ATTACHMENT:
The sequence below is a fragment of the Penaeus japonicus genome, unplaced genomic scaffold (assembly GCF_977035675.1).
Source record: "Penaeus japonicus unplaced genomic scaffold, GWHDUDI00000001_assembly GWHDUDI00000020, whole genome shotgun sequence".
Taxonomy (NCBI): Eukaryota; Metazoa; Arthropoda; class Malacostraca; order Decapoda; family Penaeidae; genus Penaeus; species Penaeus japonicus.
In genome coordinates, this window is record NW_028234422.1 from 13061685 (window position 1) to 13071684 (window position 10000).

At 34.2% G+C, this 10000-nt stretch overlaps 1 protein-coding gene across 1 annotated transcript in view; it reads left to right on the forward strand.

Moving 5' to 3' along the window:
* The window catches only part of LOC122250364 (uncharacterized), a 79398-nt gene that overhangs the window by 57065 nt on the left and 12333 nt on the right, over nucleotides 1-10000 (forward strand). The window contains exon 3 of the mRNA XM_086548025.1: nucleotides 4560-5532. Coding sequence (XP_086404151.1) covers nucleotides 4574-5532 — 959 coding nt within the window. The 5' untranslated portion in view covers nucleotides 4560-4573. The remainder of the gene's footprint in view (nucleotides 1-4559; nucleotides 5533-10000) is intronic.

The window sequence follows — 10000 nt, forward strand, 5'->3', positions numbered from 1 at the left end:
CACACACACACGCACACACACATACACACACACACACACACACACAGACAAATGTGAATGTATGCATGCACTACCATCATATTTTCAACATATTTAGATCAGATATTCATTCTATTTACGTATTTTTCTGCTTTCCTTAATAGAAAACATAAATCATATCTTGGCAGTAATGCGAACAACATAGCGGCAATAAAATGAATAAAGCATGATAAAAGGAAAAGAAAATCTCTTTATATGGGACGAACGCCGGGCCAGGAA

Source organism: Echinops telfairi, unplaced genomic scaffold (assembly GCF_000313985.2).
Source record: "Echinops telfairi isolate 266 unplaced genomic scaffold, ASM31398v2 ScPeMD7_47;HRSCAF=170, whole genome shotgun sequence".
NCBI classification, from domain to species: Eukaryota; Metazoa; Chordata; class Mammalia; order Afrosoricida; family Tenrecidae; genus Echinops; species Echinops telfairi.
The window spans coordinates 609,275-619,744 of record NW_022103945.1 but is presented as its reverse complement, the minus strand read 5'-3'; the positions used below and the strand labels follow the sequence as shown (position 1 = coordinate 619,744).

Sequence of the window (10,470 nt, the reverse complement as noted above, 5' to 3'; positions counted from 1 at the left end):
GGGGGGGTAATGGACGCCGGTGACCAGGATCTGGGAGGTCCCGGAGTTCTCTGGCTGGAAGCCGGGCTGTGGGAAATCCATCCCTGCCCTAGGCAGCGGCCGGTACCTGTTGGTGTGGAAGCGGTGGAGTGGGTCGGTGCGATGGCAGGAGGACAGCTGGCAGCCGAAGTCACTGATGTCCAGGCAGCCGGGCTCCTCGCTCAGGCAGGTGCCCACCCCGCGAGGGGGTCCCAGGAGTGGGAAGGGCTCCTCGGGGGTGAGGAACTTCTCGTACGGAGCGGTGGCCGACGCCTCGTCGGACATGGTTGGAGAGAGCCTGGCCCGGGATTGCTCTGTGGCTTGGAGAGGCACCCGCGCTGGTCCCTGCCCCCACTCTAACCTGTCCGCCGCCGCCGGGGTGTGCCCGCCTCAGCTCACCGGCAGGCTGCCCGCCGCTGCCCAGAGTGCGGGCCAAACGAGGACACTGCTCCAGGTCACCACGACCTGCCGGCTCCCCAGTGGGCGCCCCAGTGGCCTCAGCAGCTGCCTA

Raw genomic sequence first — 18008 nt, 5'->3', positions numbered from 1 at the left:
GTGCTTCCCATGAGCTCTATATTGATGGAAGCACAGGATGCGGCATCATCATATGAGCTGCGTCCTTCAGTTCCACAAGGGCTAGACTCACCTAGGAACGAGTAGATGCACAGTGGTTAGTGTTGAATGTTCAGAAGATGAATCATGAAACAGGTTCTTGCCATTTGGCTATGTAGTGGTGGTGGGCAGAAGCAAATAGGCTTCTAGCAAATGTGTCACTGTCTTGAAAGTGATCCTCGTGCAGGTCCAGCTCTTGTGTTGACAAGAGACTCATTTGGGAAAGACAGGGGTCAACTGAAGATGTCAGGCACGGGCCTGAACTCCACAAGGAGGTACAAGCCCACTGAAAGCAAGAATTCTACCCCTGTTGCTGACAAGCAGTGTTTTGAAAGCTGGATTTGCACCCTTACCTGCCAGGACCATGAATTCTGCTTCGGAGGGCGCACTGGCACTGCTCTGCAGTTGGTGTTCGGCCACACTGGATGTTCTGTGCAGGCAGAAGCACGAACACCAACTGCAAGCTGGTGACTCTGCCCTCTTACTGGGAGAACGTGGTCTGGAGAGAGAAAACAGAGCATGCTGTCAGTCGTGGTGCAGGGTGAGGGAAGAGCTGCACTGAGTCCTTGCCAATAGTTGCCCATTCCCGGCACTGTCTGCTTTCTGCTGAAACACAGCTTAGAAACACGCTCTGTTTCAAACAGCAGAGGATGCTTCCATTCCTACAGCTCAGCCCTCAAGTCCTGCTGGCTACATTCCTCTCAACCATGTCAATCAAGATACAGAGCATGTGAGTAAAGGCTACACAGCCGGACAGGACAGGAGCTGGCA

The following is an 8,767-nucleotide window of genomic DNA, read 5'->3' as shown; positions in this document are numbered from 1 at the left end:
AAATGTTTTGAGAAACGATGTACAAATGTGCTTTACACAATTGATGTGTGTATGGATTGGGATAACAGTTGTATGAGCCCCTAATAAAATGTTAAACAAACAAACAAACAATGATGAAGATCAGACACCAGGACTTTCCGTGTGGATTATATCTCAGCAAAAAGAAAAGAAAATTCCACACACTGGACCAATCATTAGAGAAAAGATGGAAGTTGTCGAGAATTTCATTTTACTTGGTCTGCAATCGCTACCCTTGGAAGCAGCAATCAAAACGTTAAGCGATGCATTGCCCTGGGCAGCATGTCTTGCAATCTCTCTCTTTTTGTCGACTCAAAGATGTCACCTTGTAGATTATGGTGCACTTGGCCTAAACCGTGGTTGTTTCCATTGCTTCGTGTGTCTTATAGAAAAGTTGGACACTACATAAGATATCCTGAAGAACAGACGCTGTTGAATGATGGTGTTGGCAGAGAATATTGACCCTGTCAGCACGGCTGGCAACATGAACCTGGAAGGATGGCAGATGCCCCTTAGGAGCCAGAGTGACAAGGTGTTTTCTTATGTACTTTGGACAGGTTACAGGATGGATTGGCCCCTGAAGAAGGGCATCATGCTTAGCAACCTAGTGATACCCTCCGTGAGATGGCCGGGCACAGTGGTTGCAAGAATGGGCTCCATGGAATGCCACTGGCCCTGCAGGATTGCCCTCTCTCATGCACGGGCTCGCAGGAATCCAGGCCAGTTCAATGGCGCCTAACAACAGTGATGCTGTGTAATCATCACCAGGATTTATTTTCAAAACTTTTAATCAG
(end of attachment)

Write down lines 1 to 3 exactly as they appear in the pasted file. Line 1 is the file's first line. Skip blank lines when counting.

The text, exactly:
The sequence below is a fragment of the Penaeus japonicus genome, unplaced genomic scaffold (assembly GCF_977035675.1).
Source record: "Penaeus japonicus unplaced genomic scaffold, GWHDUDI00000001_assembly GWHDUDI00000020, whole genome shotgun sequence".
Taxonomy (NCBI): Eukaryota; Metazoa; Arthropoda; class Malacostraca; order Decapoda; family Penaeidae; genus Penaeus; species Penaeus japonicus.